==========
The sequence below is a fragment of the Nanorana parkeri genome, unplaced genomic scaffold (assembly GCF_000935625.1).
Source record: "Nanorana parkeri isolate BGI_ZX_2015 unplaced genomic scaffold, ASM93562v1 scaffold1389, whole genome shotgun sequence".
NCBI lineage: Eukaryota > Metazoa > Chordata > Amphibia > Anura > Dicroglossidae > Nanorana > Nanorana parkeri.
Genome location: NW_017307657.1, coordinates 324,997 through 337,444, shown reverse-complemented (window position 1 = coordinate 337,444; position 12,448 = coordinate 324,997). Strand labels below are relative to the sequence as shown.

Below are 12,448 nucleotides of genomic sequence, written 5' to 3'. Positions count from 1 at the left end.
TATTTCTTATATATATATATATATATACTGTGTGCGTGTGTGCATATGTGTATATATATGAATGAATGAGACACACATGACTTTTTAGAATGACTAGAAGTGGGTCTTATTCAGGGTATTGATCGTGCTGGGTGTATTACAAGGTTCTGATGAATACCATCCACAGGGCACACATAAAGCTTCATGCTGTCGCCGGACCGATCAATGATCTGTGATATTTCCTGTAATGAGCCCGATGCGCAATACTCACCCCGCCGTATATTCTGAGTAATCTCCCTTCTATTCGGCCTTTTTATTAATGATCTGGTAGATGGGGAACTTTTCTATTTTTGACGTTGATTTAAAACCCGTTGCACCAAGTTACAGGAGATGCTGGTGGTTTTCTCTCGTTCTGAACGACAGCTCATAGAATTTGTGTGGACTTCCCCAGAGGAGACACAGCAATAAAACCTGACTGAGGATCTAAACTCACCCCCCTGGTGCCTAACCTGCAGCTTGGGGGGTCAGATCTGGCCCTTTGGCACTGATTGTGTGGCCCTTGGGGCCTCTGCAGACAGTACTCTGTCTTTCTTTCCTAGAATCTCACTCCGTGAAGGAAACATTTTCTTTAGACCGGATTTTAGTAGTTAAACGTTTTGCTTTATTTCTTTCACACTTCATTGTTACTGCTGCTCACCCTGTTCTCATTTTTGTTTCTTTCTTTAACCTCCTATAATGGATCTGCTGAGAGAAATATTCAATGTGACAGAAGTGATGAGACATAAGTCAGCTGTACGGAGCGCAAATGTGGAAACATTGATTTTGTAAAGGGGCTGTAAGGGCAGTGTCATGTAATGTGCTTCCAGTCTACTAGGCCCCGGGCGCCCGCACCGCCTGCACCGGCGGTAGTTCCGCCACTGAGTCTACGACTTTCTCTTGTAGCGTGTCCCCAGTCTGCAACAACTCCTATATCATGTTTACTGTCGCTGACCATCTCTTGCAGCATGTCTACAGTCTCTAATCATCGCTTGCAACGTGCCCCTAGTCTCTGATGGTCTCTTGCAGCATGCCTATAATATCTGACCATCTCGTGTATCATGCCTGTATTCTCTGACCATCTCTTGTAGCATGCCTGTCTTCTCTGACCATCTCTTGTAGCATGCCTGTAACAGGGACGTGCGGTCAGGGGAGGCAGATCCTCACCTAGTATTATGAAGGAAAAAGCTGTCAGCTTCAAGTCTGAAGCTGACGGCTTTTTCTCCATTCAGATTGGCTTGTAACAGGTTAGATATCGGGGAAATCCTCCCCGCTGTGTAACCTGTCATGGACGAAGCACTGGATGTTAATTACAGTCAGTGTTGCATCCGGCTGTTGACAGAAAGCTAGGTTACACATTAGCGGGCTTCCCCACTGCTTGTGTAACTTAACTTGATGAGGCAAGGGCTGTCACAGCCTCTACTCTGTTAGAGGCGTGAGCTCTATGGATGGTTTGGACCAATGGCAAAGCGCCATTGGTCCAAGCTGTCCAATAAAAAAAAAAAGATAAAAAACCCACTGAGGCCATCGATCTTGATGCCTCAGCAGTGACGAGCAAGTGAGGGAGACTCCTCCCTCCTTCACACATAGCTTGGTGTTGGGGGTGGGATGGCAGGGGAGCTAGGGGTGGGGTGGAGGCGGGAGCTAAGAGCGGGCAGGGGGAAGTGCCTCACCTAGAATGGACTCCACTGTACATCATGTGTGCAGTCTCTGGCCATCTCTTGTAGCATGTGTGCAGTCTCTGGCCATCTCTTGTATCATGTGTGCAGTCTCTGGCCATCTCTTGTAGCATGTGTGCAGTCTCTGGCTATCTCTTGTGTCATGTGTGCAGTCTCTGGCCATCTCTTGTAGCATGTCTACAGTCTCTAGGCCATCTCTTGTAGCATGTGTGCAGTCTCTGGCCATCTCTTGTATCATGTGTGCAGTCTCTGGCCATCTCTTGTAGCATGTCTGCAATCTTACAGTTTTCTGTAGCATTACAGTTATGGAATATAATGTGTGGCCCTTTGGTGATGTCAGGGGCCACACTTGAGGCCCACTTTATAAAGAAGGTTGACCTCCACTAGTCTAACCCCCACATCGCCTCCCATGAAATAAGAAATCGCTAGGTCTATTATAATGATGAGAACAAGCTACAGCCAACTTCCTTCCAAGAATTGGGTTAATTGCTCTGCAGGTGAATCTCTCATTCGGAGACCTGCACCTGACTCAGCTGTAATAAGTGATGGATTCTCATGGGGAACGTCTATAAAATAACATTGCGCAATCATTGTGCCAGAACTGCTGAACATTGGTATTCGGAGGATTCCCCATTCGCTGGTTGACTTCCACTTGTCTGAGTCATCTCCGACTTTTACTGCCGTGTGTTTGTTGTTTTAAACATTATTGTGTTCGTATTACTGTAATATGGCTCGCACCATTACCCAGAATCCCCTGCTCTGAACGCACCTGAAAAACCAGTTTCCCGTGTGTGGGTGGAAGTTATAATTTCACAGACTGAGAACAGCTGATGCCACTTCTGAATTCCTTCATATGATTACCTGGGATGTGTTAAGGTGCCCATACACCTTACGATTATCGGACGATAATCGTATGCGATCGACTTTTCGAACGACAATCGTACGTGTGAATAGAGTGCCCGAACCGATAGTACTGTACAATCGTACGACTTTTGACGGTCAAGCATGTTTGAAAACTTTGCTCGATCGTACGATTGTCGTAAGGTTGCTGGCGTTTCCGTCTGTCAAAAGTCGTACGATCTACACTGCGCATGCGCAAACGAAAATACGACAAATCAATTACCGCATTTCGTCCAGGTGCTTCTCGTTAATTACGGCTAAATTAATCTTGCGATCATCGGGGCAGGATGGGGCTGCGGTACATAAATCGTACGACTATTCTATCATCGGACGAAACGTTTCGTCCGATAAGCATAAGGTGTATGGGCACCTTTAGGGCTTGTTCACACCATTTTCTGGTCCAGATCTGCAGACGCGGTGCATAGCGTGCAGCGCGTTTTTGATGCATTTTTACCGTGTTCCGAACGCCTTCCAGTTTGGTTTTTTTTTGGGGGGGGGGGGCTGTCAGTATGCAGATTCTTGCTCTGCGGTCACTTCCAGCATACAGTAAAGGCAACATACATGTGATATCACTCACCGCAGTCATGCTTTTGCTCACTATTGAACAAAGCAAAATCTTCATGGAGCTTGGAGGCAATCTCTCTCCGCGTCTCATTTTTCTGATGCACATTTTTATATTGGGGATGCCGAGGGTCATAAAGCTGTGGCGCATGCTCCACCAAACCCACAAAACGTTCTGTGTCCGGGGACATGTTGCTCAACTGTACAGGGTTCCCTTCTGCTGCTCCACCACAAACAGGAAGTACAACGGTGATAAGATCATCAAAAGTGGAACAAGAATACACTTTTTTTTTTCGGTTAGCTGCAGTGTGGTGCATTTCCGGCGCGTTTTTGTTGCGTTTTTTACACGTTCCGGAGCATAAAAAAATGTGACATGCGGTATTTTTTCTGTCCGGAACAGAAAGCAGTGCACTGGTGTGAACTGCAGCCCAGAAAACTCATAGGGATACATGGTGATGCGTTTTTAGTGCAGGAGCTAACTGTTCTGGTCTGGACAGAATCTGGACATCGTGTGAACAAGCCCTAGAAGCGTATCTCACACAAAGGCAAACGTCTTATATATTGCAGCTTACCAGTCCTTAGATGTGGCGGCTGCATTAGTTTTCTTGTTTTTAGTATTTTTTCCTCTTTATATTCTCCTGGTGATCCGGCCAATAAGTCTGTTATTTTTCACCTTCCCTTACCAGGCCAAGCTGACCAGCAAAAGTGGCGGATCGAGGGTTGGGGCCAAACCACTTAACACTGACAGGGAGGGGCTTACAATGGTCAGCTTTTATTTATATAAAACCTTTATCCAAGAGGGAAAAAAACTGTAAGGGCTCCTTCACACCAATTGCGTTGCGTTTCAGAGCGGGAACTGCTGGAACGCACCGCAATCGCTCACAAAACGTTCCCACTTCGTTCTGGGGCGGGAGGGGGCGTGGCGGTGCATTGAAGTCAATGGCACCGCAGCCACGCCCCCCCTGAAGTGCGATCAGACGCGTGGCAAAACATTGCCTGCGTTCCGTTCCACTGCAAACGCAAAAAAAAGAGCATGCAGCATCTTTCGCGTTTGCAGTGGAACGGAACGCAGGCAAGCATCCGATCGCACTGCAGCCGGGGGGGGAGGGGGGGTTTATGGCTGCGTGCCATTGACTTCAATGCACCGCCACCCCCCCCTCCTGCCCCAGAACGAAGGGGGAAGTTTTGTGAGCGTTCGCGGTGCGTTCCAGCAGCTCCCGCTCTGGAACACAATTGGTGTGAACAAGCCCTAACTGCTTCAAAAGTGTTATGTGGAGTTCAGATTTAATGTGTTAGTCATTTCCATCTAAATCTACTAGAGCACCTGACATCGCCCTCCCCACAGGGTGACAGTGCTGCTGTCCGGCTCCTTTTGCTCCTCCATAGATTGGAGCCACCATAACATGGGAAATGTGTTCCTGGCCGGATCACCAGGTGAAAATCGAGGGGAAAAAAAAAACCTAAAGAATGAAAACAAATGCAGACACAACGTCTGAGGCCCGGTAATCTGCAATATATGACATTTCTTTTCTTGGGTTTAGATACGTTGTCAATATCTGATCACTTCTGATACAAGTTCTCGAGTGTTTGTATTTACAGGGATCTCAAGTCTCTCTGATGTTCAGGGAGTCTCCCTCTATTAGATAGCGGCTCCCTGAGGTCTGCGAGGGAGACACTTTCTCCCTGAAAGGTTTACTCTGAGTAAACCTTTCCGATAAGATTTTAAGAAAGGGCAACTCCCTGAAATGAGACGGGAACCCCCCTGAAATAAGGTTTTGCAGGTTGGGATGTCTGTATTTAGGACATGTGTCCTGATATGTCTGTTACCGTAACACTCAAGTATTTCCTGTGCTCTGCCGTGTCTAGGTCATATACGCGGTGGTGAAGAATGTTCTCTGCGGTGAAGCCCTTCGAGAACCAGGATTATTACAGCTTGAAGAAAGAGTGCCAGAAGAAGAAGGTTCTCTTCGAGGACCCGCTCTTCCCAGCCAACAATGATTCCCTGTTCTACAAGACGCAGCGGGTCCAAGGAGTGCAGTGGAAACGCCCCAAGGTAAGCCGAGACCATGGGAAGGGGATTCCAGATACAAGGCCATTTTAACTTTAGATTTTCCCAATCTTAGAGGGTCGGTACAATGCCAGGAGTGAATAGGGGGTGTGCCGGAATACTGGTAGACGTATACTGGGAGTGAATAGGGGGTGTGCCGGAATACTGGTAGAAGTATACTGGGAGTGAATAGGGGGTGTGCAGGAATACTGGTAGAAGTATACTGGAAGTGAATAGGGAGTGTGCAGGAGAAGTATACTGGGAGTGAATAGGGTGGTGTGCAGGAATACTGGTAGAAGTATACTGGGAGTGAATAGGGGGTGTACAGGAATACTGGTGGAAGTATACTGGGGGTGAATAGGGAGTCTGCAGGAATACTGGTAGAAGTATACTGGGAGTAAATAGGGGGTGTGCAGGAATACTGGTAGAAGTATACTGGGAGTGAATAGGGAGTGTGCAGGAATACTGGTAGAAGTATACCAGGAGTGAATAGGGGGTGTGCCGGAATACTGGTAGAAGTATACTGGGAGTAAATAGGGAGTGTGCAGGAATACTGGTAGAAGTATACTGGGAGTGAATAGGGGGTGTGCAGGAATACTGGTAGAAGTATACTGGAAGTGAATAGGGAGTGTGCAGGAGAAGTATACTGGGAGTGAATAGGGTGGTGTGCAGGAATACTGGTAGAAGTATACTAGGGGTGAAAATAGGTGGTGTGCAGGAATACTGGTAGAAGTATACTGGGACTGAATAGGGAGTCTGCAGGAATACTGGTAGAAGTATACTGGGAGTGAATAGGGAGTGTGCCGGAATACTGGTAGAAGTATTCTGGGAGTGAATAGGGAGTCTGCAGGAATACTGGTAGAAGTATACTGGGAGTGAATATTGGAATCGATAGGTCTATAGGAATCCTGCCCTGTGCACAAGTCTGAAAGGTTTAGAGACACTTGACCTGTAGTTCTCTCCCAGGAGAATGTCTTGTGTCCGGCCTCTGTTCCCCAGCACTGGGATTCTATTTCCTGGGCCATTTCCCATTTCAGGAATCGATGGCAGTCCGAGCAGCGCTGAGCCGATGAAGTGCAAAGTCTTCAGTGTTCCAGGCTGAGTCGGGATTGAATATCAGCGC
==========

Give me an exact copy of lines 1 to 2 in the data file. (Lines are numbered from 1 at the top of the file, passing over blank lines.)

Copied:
The sequence below is a fragment of the Nanorana parkeri genome, unplaced genomic scaffold (assembly GCF_000935625.1).
Source record: "Nanorana parkeri isolate BGI_ZX_2015 unplaced genomic scaffold, ASM93562v1 scaffold1389, whole genome shotgun sequence".